The reason is Rahul is still an outsider for the voters of UP. For a common UP voter, he is still a ‘sports shoe wearing politician drinking mineral water packaged in plastic bottles and coming in SUVs from Delhi’ to gather votes for his party. For the local voter, he is a national leader of Congress who is in the state for ensuring wins for the incompetent and useless local Congress leaders. People don’t vote looking at the national leader. Except the strong party workers and supporters, a common voter always votes considering the local issues and comparing the local leaders of different political parties. National leaders are always a secondary factor for a voter while deciding his vote. At best, the individual votes gets decided depending on the state level leaders of a party. There are a plenty of examples in Indian politics to prove this point. Most of the votes polled for BJP/NDA in Gujarat, Madhya Pradesh or Bihar are because of the charisma of Narendra Modi, Shivraj Singh Chouhan or Nitish Kumar. It is Tarun Gogoi whom the voters of Assam trusted which translated into a Congress victory in Assam. TMC in West Bengal, BJD in Odisha, AIDMK in Tamil Nadu rule because people of the respective states support Mamata Banerjee, Naveen Patnaik and Jayalalitha, all regional satraps. Bhupinder Singh Hooda’s clout is more than that of Sonia Gandhi/Manmohan Singh in the state of Haryana. The Andhra Pradesh was once a Congress stronghold for a regional leader like YSR Reddy. The UP Congress has neither a powerful regional leader nor a vibrant party cadre. Rahul Gandhi comes and goes back to Delhi and all the goodwill he earns through his yatras are lost due to lack of the local leadership. Perhaps that explains why despite a good show in the LS election in 2009, a recent internal poll predicted a disastrous assembly poll result for Congress in UP.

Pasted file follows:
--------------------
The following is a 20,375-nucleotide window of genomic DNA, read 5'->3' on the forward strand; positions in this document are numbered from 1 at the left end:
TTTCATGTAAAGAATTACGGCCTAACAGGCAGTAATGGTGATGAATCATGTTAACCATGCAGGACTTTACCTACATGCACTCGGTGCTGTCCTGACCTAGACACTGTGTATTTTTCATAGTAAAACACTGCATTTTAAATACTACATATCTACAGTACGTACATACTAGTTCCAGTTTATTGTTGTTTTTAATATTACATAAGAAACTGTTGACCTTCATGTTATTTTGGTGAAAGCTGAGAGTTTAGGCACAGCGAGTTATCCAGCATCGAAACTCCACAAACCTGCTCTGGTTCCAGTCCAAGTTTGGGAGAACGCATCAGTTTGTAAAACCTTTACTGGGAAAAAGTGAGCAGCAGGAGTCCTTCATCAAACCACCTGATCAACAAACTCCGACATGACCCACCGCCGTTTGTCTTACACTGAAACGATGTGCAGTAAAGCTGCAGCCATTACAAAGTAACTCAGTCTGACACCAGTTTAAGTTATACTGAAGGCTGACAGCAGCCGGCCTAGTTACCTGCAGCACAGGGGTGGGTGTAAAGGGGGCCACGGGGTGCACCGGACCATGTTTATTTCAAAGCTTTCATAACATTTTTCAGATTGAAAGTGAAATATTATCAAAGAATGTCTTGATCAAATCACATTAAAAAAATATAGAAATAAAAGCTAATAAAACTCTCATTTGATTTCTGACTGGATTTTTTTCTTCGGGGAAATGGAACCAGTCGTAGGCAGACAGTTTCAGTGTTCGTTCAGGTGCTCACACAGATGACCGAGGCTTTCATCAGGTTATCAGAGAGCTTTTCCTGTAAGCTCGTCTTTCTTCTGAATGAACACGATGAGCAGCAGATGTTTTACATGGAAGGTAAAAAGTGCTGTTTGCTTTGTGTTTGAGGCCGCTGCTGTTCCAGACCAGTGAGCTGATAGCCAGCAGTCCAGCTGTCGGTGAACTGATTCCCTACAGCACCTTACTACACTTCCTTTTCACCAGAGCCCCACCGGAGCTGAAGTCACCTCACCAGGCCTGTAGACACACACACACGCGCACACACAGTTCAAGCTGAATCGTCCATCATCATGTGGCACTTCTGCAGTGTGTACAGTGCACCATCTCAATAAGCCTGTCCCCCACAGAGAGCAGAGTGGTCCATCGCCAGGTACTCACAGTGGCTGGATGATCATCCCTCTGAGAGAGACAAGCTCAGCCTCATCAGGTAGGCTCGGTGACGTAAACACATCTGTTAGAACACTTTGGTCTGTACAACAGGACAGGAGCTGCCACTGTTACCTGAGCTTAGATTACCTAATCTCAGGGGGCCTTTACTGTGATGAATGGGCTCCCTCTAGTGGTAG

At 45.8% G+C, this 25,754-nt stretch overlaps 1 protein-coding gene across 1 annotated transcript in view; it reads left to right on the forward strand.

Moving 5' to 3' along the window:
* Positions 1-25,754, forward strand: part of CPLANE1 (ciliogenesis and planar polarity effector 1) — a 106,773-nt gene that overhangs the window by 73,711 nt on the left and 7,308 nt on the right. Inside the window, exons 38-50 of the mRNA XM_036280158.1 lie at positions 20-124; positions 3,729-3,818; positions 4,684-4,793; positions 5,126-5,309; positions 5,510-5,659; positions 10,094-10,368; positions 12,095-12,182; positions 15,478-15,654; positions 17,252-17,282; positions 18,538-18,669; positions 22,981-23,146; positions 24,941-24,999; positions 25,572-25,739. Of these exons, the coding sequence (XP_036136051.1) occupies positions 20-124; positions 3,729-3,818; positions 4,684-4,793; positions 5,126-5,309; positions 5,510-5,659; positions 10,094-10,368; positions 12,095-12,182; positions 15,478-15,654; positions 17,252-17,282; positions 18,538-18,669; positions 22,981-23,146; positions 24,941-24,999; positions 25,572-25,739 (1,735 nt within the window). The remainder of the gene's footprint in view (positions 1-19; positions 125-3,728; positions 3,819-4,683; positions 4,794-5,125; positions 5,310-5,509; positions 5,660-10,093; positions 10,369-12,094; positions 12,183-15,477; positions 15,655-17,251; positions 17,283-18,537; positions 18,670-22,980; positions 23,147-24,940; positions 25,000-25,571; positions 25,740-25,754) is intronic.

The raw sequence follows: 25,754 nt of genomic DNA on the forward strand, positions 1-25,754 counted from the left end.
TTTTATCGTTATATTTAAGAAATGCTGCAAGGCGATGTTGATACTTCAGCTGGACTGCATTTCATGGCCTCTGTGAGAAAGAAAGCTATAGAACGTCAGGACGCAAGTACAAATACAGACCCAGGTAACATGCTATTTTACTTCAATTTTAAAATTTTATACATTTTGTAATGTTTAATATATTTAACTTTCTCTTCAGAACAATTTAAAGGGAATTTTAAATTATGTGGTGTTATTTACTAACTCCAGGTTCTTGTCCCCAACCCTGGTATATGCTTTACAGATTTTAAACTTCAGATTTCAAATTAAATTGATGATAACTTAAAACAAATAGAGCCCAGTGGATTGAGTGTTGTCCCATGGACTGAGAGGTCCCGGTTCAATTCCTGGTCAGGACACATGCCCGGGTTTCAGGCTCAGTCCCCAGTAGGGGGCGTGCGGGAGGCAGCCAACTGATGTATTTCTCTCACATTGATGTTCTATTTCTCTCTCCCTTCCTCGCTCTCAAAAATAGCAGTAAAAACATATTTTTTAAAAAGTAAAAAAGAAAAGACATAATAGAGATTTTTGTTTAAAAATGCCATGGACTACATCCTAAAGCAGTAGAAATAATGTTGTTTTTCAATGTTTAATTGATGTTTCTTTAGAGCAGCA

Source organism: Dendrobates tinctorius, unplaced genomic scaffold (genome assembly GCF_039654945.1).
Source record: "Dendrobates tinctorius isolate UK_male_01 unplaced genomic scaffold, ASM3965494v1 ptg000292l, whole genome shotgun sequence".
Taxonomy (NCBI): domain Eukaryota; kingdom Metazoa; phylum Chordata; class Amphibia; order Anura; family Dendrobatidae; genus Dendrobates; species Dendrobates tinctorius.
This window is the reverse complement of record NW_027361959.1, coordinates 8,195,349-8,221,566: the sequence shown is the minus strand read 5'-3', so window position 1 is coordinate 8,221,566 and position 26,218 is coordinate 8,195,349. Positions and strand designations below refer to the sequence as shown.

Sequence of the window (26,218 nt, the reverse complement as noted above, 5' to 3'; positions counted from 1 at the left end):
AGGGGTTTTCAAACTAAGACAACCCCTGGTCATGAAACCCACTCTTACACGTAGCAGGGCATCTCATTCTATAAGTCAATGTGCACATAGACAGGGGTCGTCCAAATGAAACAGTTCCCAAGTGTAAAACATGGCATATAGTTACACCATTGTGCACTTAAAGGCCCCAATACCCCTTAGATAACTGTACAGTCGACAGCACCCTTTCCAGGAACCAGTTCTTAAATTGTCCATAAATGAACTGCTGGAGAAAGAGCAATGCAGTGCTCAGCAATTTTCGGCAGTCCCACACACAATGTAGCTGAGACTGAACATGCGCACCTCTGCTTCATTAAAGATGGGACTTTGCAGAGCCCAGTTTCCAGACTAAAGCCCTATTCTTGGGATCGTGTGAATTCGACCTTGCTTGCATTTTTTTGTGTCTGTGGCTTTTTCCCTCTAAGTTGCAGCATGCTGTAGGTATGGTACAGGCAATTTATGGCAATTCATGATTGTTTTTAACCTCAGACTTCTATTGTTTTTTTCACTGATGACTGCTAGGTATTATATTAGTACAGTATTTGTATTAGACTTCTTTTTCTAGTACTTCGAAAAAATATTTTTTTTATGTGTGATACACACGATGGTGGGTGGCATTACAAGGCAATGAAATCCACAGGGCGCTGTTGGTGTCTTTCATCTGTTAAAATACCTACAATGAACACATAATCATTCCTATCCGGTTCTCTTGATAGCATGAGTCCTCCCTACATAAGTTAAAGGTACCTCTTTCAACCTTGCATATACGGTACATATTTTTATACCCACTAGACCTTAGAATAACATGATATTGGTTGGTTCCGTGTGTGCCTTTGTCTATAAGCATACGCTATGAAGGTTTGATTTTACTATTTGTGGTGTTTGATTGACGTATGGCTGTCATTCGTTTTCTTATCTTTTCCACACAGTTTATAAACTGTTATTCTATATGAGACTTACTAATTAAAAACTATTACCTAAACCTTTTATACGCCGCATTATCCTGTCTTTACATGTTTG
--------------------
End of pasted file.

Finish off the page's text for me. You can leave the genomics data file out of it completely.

Then what should Rahul Gandhi do?

Political circles believe that Manmohan Singh is just managing the post of Prime Minister till Rahul gandhi is ready to takeover. 2012 election is important for Rahul Gandhi to be ready for the PM post in 2014 or later (of course if the world exists after 2012 :P). So he can’t afford to miss this opportunity due to the lack of regional leadership in UP. Then what clould and should he do? Local cadre or a strong leader is not something that can be made overnight. Is it then the end for Rahul Gandhi’s high hopes off the UP elections?